The infamous "Gangnam Style" needs no introduction, and neither do Diplo, 2 Chainz, or Tyga. Despite the consistently low standard set by 2 Chainz’s verses, he’s slightly sought after as a featured artist. His performance here is par for his course, but Diplo’s expertly tuned internal hype machine seeks to give the song club weight with as broad a demographic as possible. The same considerable club presence Is afforded by featuring Tyga (“Rack City”), but while his nonsensical verses are capable of an impressive flow, here his verse is conspicuously mediocre. So why is this song here? Always making the newest sounds sound better than anyone who’s previously used them, Diplo gives a masterclass on Trap production. Part dutch house, part southern rap, the instrumental is spectacular, as per usual for the superproducer.
Eric Prydz might be most well known for his anthem “Call On Me,” but he also runs an impressive couple of labels “Pryda” and “Pryda Friends,” on which “Let Me Feel” is released. Among frequent club and festival goers, Prydz’ live show is considered to be among the very best and his own productions are inimitable progressive house gems, so when he recently invited Jeremy Olander to go on tour with him it was a sign that there was something special there. Though he adopts the progressive house formula of mixable intro, build, and drop, Olander avoids the excessive and garish production that accompanies so many of the genre’s releases. “Let Me Feel” stands out for its subtle transitions, tastefully chosen and employed vocal sample, and for its eponymous, moving effect.
Like Diplo, Afrojack’s mission is to get the party started, keep that party going, and make it the best one you’ve ever been to and so it makes sense that he would choose to remix perhaps 2012’s biggest hit for his first release of 2013. Though he’s largely responsible for popularizing the Dutch house sound and it’s been an essential part of nearly all of his productions, he continues to develop and refine his characteristic sound, keeping it fresh and its dancefloor destroying ability intact. This is one of his best productions to date!
The time distorting, claustrophobic, cryptic and colorless music video for “Alone” is appropriate for a band that is equally inscrutable. It’s also appropriately captivating for music that has gained them Harvest Festival gigs, and touring invites from the likes of Tame Impala, BRMC, and Kasabian. Bands with as many pseudo philosophical statements as Dark Horses tend to be as hollow as Oasis or The Killers (post Hot Fuss,of course), but the purity behind their concern for with image, “we look good so you can hear our music,” explains why they employ a photographer as an official member of the band. It also gives statements such as “if you send out a signal, a certain soundwave, and it oscillates in a certain way then only certain people are going to hear it…if those people hear it, they’re the people that you want to hear it anyway and then they’ll come and find you…that’s essentially what it’s about, energetically.” I’ll let you make up your own mind about this band, but they certainly caught my ear.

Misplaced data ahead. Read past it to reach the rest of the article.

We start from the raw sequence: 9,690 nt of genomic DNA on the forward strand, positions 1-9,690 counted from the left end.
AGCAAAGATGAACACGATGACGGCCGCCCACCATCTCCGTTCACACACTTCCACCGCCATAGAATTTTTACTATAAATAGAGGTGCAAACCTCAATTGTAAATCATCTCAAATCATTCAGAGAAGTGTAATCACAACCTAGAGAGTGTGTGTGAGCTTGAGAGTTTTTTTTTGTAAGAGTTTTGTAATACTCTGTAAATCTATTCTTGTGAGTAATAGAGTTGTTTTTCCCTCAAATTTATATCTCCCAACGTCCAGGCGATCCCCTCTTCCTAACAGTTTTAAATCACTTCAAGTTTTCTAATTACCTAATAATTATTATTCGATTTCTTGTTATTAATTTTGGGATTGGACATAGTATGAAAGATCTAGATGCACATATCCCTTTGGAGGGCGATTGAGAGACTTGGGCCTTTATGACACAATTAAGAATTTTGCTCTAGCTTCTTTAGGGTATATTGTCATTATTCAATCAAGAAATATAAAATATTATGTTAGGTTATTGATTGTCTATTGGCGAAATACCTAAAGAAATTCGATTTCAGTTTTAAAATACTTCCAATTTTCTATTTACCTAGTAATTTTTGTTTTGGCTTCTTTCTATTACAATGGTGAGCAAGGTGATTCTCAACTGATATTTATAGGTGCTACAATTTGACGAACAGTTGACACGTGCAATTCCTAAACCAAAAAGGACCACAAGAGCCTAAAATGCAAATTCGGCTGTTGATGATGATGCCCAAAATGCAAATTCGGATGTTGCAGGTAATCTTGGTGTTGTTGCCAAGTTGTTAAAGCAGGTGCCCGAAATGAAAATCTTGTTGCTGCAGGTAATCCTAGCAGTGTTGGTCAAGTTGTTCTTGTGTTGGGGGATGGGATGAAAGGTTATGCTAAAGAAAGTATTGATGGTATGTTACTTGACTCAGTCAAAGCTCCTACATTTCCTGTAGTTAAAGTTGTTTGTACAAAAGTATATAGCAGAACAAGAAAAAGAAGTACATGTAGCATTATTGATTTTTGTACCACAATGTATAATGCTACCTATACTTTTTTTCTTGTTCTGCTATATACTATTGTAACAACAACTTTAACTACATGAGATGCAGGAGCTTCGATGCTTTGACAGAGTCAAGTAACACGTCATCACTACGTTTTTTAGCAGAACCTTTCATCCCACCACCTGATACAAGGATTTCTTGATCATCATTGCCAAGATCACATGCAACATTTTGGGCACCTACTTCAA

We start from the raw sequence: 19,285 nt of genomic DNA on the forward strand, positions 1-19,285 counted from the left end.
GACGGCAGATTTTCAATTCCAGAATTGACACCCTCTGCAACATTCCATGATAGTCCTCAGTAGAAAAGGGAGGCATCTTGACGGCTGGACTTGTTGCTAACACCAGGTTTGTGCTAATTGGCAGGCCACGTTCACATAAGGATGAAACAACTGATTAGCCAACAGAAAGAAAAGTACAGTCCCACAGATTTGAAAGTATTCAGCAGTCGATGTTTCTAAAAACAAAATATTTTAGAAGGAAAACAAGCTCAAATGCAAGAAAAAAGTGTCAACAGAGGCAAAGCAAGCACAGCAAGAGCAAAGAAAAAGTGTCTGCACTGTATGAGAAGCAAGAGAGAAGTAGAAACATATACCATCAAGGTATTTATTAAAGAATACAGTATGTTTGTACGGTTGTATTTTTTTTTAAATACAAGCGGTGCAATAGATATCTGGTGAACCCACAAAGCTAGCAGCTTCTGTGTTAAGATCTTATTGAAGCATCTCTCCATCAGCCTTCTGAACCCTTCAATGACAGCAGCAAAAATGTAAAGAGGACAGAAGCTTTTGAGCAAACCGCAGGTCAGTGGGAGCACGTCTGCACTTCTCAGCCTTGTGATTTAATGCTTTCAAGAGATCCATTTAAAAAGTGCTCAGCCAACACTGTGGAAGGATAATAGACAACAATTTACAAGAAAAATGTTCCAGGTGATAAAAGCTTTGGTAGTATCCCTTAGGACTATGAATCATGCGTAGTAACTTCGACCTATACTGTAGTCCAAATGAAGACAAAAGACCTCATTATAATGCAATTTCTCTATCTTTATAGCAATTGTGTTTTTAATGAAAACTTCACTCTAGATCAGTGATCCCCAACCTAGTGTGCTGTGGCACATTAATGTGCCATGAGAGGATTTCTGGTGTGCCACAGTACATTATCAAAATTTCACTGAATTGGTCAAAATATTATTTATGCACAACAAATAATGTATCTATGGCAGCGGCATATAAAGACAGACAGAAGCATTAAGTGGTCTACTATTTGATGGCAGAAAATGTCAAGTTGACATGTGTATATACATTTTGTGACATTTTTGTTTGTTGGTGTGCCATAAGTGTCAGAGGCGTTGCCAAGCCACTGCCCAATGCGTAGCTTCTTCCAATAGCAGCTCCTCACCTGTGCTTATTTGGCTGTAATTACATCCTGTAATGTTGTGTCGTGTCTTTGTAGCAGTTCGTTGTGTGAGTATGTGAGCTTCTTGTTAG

Untogether is an appropriate title for an album consumed with separation and isolation. The word itself is slang, suggesting the desperation of an active attempt to make sense of that fragmentation, and the transparency of the cover art only echoes that yearning. Though their compositions are largely electronic – their musical ideas are reminiscent of Grimes (Yours to Keep) – calling either act electronic would diminish from the stunning tenderness of the vocal performances, and the poignant plaintive lyrics. On the least electronic tune from Untogether, stuttering vocals largely take the place of percussion and only emphasize the yearning, the desire, repetitive and consistent, at the heart of “Try to Be.”
From “Wen uuu” to “I Can’t See You” Shlohmo’s ethereal, R&B influenced productions and remixes are tender and romantically inclined, and so collaboration with emotionally charged How to Dress Well (aka Tom Krell) was bound to bring out the best in both. Shlohmo cleverly modulates Krell’s falsetto, his one weakness as a vocalist, transforming what borders on unlistenable vocalization into a sincere plea. Krell, in turn, provides Shlohmo’s meditative but bordering on experimental production with a more accessibly pop feel.
On the Mix, Off the Mix
Crayon & Pyramid – “So Far Gone”
Mogwai – “Wizard Motor”
Flatbush Zombies – “MRAZ”
Objekt – Shuttered
Monsta – “Moombah”
Tiësto – “Chasing Summers (R3hab & Quintino Mix)”
Mark Knight, Sander van Doorn & Underworld – “Ten”
Wolfgang Gartner – “Anaconda”
Clayton Steele - “Passion (DJ T Remix)”
Disclaimer: There’s a lot that is “out” on the internet, but since it’s not officially released you won’t see it here yet unless you've got to wear out the replay button on SoundCloud or YouTube until it’s released.